I wish I saw any prospect of this element of zeal and holy sternness springing up among us, to temper and give character to the languid, unmeaning benevolence which we misname Christian love. I have no hope of my country till I see it. Many schools of Religion and Ethics are to be found among us, and they all profess to magnify, in one shape of other, what they consider the principle of love; but what they lack is, a firm maintenance of that characteristic of the Divine Nature, which, in accommodation to our infirmity, is named by Saint John and his brethren, the wrath of God. Let this be well observed. There are men who are advocates of Expedience; these, as far as they are religious at all, resolve conscience into an instinct of mere benevolence, and refer all the dealings of Providence with His creatures to the same one Attribute. Hence, they consider all punishment to be remedial, a means to an end, deny that the woe threatened against sinners is of eternal duration, and explain away the doctrine of the Atonement. There are others, who place religion in the mere exercise of the excited feelings; and these too, look upon their God and Savior, as far (that is) as they themselves are concerned, solely as a God of love. They believe themselves to be converted from sin to righteousness by the mere manifestation of that love to their souls, drawing them on to Him; and they imagine that that same love, untired by any possible transgressions on their part, will surely carry forward every individual so chosen to final triumph. Moreover, as accounting that Christ has already done everything for their salvation, they do not feel that a moral change is necessary on their part, or rather they consider that the Vision of revealed love works it in them spontaneously; in either case dispensing with all laborious efforts, all “fear and trembling,” all self-denial in “working out their salvation,” nay, looking upon such qualifications with suspicion, as leading to a supposed self-confidence and spiritual pride. Once more, there are others of a mystical turn of mind, with untutored imaginations and subtle intellects, who follow the theories of the old Gentile philosophy. These, too, are accustomed to make love the one principle of life and providence in heaven and earth, as if it were a pervading Spirit of the world, finding a sympathy in every heart, absorbing all things into itself, and kindling a rapturous enjoyment in all who contemplate it. They sit at home speculating, and separate moral perfection from action. These men either hold, or are in the way to hold, that the human soul is pure by nature; sin an external principle corrupting it; evil, destined to final annihilation; Truth attained by means of the imagination; conscience, a taste; holiness, a passive contemplation of God; and obedience, a mere pleasurable work. It is difficult to discriminate accurately between these three schools of opinions, without using words of unseemly familiarity; yet I have said enough for those who wish to pursue the subject. Let it be observed then, that these three systems, however different from each other in their principles and spirit, yet all agree in this one respect, viz., in overlooking that the Christian’s God is represented in Scripture, not only as a God of Love, but also as “a consuming fire.” Rejecting the testimony of Scripture, no wonder they also reject that of conscience, which assuredly forebodes ill to the sinner, but which, as the narrow religionist maintains, is not the voice of God at all,—or is a mere benevolence, according to the disciple of Utility,—or, in the judgment of the more mystical sort, a kind of passion for the beautiful and sublime. Regarding thus “the goodness” only, and not “the severity of God,” no wonder that they ungird their loins and become effeminate; no wonder that their ideal notion of a perfect Church, is a Church which lets everyone go on his way, and disclaims any right to pronounce an opinion,much less inflict a censure on religious error.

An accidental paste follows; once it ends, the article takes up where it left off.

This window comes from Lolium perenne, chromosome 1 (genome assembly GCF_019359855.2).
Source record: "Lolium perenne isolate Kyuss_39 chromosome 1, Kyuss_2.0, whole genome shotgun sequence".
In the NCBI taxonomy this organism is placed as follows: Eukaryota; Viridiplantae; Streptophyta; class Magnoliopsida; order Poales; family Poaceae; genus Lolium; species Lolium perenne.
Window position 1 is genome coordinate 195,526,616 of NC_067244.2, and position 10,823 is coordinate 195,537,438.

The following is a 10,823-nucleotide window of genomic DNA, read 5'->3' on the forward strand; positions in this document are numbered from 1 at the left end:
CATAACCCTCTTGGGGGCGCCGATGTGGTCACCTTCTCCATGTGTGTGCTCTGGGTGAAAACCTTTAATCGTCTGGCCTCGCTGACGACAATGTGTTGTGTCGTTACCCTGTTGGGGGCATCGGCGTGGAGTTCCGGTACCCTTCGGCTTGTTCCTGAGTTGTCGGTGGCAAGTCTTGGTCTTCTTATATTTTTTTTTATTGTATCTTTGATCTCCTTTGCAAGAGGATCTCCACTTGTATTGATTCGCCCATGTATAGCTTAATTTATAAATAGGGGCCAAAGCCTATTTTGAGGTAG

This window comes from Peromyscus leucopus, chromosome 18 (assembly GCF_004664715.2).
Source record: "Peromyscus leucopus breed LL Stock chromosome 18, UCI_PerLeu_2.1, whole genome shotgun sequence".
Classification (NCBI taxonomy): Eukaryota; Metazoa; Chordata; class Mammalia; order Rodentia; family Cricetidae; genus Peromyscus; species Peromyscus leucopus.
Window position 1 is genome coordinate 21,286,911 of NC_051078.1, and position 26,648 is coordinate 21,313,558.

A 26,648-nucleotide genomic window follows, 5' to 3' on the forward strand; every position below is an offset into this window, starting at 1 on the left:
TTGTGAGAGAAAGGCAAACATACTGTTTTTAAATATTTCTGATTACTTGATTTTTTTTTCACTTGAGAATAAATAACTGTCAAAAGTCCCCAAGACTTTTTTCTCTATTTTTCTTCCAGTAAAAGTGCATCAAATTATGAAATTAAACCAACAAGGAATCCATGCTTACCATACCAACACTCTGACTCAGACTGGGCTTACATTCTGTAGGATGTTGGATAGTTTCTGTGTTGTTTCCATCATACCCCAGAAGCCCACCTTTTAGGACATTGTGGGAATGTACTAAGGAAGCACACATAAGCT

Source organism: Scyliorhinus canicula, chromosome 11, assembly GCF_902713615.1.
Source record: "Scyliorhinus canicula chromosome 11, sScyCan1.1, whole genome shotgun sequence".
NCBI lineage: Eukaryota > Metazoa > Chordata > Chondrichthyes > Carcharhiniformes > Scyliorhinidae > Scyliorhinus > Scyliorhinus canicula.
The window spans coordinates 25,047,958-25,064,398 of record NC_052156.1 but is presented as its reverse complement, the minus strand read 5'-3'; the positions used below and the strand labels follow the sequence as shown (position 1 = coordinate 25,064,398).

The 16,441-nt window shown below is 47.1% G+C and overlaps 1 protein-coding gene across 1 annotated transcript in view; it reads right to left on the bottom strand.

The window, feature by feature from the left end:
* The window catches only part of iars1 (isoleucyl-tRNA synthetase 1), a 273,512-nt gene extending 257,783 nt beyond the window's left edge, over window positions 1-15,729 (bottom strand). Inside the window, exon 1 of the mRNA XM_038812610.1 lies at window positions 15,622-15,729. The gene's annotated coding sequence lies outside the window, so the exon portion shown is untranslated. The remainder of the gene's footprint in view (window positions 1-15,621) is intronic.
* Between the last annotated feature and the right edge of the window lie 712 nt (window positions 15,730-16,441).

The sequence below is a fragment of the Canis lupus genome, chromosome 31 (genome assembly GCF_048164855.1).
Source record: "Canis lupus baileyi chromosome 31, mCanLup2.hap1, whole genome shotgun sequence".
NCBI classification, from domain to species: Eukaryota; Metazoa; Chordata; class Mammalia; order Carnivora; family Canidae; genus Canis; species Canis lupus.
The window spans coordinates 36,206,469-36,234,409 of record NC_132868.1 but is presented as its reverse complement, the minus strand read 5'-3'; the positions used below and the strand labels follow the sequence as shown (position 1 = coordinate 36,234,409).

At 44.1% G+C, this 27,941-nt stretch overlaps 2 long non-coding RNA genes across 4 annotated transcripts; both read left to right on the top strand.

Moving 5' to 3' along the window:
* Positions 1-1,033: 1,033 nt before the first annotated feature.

But those who think themselves and others in risk of an eternal curse, dare not be thus indulgent. Here then lies our want at the present day, for this we must pray,—that a reform may come in the spirit and power of Elias. We must pray God thus “to revive His work in the midst of the years”; to send us a severe discipline, the Order of Saint Paul and Saint John, “speaking the Truth in love,” and “loving in the Truth,”—a Witness of Christ, “knowing the terror of the Lord,” fresh from the presence of Him “whose head and hairs are white like wool, as white as snow, and whose eyes are as a flame of fire, and out of His mouth a sharp sword,”—a Witness not shrinking from proclaiming His wrath, as a real characteristic of His glorious nature, though expressed in human language for our sakes, proclaiming the narrowness of the way of life, the difficulty of attaining heaven, the danger of riches, the necessity of taking up our cross, the excellence and beauty of self-denial and austerity, the hazard of disbelieving the Catholic Faith, and the duty of zealously contending for it. Thus only will the tidings of mercy come with force to the souls of men, with a constraining power and with an abiding impress, when hope and fear go together. Then only will Christians be successful in fight, “quitting themselves like men,” conquering and ruling the fury of the world, and maintaining the Church in purity and power, when they condense their feelings by a severe discipline, and are loving in the midst of firmness, strictness, and holiness. Then only can we prosper (under the blessing and grace of Him who is the Spirit both of love and of truth), when the heart of Paul is vouchsafed to us, withstand even Peter and Barnabas, if ever they are overcome by mere human feelings to “know henceforth no man after the flesh,” to put away from us sister’s son, or nearer relative, to relinquish the sight of them, the hope of them, and the desire of them, when He commands, who raises up friends even to the lonely, if they trust in Him, and will give us “within His walls a name better than of sons and of daughters, an everlasting name that shall not be cut off” (Is 56:4, 5).